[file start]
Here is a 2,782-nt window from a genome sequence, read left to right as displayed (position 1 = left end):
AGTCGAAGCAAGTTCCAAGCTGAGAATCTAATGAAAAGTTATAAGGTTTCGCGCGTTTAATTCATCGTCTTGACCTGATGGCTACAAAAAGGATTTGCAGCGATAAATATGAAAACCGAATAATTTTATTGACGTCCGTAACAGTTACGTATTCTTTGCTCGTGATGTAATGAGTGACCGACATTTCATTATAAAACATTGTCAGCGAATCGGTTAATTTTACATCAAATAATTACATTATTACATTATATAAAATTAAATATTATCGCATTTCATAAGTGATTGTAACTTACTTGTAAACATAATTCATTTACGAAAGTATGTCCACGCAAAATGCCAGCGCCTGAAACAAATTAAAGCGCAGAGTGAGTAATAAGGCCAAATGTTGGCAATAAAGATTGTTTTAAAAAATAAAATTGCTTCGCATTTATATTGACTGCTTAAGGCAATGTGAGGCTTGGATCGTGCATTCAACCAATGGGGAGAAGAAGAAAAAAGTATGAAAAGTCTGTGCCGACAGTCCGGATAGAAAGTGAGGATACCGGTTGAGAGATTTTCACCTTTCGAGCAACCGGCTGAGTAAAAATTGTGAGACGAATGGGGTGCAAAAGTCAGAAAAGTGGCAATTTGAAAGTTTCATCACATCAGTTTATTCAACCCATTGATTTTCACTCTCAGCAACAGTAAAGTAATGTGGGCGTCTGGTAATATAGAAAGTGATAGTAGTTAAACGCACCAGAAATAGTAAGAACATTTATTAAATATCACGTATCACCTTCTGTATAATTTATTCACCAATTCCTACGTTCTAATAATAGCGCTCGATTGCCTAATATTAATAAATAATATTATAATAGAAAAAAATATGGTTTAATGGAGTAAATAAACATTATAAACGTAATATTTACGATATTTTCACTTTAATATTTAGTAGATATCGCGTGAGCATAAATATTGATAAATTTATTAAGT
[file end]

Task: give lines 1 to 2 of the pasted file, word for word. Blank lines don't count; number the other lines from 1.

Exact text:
Here is a 2,782-nt window from a genome sequence, read left to right as displayed (position 1 = left end):
AGTCGAAGCAAGTTCCAAGCTGAGAATCTAATGAAAAGTTATAAGGTTTCGCGCGTTTAATTCATCGTCTTGACCTGATGGCTACAAAAAGGATTTGCAGCGATAAATATGAAAACCGAATAATTTTATTGACGTCCGTAACAGTTACGTATTCTTTGCTCGTGATGTAATGAGTGACCGACATTTCATTATAAAACATTGTCAGCGAATCGGTTAATTTTACATCAAATAATTACATTATTACATTATATAAAATTAAATATTATCGCATTTCATAAGTGATTGTAACTTACTTGTAAACATAATTCATTTACGAAAGTATGTCCACGCAAAATGCCAGCGCCTGAAACAAATTAAAGCGCAGAGTGAGTAATAAGGCCAAATGTTGGCAATAAAGATTGTTTTAAAAAATAAAATTGCTTCGCATTTATATTGACTGCTTAAGGCAATGTGAGGCTTGGATCGTGCATTCAACCAATGGGGAGAAGAAGAAAAAAGTATGAAAAGTCTGTGCCGACAGTCCGGATAGAAAGTGAGGATACCGGTTGAGAGATTTTCACCTTTCGAGCAACCGGCTGAGTAAAAATTGTGAGACGAATGGGGTGCAAAAGTCAGAAAAGTGGCAATTTGAAAGTTTCATCACATCAGTTTATTCAACCCATTGATTTTCACTCTCAGCAACAGTAAAGTAATGTGGGCGTCTGGTAATATAGAAAGTGATAGTAGTTAAACGCACCAGAAATAGTAAGAACATTTATTAAATATCACGTATCACCTTCTGTATAATTTATTCACCAATTCCTACGTTCTAATAATAGCGCTCGATTGCCTAATATTAATAAATAATATTATAATAGAAAAAAATATGGTTTAATGGAGTAAATAAACATTATAAACGTAATATTTACGATATTTTCACTTTAATATTTAGTAGATATCGCGTGAGCATAAATATTGATAAATTTATTAAGT